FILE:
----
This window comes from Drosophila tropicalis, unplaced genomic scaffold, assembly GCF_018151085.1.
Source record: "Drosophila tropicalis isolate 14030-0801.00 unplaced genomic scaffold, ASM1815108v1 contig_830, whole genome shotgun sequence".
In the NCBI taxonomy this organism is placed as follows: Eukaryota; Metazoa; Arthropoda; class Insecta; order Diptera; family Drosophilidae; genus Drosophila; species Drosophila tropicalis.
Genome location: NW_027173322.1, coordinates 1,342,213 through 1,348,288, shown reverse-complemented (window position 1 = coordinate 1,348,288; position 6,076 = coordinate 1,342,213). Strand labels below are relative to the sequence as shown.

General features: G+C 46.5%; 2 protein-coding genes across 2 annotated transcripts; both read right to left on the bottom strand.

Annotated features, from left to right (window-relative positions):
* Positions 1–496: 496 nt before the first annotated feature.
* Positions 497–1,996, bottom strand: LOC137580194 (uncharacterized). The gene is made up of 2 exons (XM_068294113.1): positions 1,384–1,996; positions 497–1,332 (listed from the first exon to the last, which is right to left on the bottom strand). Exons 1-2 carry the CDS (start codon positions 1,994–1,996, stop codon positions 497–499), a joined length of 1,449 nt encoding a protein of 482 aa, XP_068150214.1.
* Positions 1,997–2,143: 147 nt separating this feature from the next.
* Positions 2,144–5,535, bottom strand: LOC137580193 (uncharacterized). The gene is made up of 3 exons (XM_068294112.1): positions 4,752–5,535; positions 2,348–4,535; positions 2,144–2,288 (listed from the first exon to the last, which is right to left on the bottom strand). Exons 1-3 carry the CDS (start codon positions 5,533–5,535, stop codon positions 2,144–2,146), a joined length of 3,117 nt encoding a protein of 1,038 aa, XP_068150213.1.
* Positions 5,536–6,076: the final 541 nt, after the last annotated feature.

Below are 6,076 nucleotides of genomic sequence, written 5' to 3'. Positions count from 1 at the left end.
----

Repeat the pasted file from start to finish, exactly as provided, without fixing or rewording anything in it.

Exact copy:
This window comes from Drosophila tropicalis, unplaced genomic scaffold, assembly GCF_018151085.1.
Source record: "Drosophila tropicalis isolate 14030-0801.00 unplaced genomic scaffold, ASM1815108v1 contig_830, whole genome shotgun sequence".
In the NCBI taxonomy this organism is placed as follows: Eukaryota; Metazoa; Arthropoda; class Insecta; order Diptera; family Drosophilidae; genus Drosophila; species Drosophila tropicalis.
Genome location: NW_027173322.1, coordinates 1,342,213 through 1,348,288, shown reverse-complemented (window position 1 = coordinate 1,348,288; position 6,076 = coordinate 1,342,213). Strand labels below are relative to the sequence as shown.

General features: G+C 46.5%; 2 protein-coding genes across 2 annotated transcripts; both read right to left on the bottom strand.

Annotated features, from left to right (window-relative positions):
* Positions 1–496: 496 nt before the first annotated feature.
* Positions 497–1,996, bottom strand: LOC137580194 (uncharacterized). The gene is made up of 2 exons (XM_068294113.1): positions 1,384–1,996; positions 497–1,332 (listed from the first exon to the last, which is right to left on the bottom strand). Exons 1-2 carry the CDS (start codon positions 1,994–1,996, stop codon positions 497–499), a joined length of 1,449 nt encoding a protein of 482 aa, XP_068150214.1.
* Positions 1,997–2,143: 147 nt separating this feature from the next.
* Positions 2,144–5,535, bottom strand: LOC137580193 (uncharacterized). The gene is made up of 3 exons (XM_068294112.1): positions 4,752–5,535; positions 2,348–4,535; positions 2,144–2,288 (listed from the first exon to the last, which is right to left on the bottom strand). Exons 1-3 carry the CDS (start codon positions 5,533–5,535, stop codon positions 2,144–2,146), a joined length of 3,117 nt encoding a protein of 1,038 aa, XP_068150213.1.
* Positions 5,536–6,076: the final 541 nt, after the last annotated feature.

Below are 6,076 nucleotides of genomic sequence, written 5' to 3'. Positions count from 1 at the left end.